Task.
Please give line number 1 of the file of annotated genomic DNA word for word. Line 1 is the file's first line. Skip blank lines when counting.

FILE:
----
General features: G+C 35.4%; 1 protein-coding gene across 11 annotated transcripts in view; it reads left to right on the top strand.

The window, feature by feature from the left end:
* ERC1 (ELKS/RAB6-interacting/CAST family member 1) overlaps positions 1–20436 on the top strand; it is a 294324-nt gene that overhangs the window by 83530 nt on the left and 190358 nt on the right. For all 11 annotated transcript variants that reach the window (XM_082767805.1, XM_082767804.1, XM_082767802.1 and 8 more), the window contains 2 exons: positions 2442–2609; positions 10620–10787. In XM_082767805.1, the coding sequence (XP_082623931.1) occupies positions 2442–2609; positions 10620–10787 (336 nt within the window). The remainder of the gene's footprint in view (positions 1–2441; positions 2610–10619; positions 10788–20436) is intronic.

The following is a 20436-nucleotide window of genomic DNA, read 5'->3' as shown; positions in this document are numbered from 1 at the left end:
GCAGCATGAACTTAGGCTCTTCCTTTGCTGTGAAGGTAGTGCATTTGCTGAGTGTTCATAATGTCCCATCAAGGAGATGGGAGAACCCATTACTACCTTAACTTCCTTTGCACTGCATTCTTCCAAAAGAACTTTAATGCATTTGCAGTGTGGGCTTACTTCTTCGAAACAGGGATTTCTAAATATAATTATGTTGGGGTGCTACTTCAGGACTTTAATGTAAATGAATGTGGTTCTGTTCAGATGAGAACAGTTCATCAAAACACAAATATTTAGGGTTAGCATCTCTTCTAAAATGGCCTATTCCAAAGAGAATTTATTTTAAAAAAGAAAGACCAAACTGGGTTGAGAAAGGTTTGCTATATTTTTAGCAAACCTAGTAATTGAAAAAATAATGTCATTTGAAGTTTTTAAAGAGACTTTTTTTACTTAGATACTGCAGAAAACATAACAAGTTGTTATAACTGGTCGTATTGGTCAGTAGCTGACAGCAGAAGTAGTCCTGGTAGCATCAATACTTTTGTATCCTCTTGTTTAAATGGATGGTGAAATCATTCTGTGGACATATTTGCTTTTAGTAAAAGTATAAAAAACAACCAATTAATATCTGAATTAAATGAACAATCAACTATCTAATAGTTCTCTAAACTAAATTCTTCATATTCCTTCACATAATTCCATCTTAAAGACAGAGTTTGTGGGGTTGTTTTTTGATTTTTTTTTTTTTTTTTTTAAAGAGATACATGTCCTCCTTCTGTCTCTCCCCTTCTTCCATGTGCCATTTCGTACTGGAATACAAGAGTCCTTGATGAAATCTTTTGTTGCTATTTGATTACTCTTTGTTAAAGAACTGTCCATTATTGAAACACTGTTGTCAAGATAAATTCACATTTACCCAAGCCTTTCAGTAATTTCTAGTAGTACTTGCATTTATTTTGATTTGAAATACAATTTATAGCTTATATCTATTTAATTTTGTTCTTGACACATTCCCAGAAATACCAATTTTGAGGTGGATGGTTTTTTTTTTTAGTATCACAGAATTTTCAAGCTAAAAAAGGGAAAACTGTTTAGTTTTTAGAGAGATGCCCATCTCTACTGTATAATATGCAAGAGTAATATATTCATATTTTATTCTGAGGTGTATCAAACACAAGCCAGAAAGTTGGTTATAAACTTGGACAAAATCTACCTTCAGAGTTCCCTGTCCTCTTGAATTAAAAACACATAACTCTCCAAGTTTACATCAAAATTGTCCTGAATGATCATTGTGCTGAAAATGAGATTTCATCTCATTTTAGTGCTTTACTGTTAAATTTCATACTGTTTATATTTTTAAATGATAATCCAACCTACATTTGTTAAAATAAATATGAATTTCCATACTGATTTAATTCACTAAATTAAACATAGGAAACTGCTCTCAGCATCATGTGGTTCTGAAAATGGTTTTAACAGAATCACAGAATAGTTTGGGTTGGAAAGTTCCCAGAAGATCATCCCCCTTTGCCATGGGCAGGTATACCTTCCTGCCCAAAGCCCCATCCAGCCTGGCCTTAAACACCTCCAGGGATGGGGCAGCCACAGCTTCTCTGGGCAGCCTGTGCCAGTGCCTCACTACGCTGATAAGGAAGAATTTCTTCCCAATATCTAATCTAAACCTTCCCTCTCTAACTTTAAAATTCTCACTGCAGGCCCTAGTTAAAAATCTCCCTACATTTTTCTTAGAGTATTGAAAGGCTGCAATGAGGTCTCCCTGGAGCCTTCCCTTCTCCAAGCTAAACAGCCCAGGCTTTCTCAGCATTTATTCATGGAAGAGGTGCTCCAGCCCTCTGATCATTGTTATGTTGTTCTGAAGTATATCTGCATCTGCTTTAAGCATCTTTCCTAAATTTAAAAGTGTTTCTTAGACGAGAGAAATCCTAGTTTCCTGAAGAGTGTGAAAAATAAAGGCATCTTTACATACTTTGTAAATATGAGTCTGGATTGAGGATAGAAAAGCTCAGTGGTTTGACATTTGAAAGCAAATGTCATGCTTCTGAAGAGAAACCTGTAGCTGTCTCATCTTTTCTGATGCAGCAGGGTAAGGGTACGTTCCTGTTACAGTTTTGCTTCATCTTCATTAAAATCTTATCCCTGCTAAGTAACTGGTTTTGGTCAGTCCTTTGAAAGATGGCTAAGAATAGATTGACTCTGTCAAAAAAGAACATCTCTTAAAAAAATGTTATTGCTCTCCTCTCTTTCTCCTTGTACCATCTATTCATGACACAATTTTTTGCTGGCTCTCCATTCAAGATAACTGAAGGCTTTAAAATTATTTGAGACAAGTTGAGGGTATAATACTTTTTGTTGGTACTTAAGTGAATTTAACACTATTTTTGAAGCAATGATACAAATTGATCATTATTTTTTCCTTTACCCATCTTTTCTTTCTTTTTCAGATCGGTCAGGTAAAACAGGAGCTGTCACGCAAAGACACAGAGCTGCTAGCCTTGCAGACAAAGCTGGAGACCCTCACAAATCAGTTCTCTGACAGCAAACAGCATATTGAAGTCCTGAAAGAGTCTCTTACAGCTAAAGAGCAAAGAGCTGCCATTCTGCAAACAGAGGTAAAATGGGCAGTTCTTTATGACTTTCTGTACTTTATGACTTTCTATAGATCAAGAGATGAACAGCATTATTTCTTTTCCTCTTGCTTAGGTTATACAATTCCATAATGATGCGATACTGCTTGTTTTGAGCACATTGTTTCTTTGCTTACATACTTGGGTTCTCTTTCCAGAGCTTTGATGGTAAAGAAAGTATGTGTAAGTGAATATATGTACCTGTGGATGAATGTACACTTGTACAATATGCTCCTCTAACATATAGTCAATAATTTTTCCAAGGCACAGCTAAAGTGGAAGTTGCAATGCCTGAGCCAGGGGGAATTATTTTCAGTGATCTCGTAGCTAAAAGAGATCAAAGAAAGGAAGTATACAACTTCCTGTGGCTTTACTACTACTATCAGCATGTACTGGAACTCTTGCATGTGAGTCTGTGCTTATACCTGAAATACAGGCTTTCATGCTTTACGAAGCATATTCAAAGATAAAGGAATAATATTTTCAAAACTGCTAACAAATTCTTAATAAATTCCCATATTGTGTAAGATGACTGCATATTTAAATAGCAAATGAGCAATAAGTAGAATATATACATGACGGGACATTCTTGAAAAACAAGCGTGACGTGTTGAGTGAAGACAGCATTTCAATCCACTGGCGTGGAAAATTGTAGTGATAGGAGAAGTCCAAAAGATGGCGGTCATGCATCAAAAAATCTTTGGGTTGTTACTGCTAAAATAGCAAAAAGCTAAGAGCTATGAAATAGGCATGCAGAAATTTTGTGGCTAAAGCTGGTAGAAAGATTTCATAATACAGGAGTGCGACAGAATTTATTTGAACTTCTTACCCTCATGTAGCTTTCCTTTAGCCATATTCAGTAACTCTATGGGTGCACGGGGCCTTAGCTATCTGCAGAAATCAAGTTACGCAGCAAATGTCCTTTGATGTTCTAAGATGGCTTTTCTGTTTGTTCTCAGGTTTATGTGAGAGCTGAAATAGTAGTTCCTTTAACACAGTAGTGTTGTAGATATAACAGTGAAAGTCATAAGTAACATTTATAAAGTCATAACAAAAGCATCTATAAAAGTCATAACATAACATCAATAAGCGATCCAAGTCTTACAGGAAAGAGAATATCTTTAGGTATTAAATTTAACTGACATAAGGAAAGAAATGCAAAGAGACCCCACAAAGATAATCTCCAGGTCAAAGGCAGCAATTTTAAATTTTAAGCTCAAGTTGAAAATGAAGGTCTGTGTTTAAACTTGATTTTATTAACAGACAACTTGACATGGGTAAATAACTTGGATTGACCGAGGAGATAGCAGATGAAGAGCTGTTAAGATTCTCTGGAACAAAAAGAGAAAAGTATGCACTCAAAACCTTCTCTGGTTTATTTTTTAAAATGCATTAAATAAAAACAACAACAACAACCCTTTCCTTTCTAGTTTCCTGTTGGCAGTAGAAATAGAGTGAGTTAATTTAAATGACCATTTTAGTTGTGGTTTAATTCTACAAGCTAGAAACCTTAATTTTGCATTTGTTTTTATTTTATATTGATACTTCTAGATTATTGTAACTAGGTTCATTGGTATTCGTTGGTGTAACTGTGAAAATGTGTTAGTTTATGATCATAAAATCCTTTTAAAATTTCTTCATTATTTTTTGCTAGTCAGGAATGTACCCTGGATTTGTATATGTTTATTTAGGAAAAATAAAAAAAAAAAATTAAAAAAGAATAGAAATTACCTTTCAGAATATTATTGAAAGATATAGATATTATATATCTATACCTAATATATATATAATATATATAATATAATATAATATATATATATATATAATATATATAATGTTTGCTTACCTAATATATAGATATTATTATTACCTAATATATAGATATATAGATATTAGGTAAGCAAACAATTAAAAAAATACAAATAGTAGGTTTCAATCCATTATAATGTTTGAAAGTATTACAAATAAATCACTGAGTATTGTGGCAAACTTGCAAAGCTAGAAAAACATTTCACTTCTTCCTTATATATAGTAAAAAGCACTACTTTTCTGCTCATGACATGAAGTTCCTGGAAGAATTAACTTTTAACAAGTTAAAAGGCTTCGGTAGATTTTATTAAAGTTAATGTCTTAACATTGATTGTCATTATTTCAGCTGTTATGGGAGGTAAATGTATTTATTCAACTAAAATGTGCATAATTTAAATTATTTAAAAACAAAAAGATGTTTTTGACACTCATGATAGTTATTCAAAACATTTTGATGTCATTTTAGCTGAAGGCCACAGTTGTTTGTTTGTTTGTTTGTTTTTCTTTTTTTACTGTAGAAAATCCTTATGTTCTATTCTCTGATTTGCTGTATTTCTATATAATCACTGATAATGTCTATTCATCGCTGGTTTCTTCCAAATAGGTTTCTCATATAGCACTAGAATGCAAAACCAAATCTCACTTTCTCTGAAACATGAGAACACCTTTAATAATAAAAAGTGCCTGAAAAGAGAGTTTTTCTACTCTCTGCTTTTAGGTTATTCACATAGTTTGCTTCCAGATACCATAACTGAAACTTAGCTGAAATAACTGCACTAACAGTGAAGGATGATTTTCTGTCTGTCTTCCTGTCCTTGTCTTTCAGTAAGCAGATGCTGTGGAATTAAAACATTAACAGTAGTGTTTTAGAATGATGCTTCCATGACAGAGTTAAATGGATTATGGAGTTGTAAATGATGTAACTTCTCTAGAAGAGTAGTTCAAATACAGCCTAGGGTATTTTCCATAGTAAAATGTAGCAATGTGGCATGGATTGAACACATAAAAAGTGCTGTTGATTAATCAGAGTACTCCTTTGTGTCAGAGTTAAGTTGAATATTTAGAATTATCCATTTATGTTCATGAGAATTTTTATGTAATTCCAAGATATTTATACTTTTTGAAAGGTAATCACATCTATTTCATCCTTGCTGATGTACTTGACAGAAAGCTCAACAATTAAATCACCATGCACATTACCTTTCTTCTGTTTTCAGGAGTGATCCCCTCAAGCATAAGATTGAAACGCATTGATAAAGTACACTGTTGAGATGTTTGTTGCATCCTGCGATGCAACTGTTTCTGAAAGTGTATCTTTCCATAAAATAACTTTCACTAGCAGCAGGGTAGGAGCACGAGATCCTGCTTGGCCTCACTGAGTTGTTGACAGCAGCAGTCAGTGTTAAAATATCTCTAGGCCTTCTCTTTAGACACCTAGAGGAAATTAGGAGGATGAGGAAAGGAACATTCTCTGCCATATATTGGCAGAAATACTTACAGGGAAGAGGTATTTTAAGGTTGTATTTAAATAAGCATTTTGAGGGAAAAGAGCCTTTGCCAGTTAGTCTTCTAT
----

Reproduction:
General features: G+C 35.4%; 1 protein-coding gene across 11 annotated transcripts in view; it reads left to right on the top strand.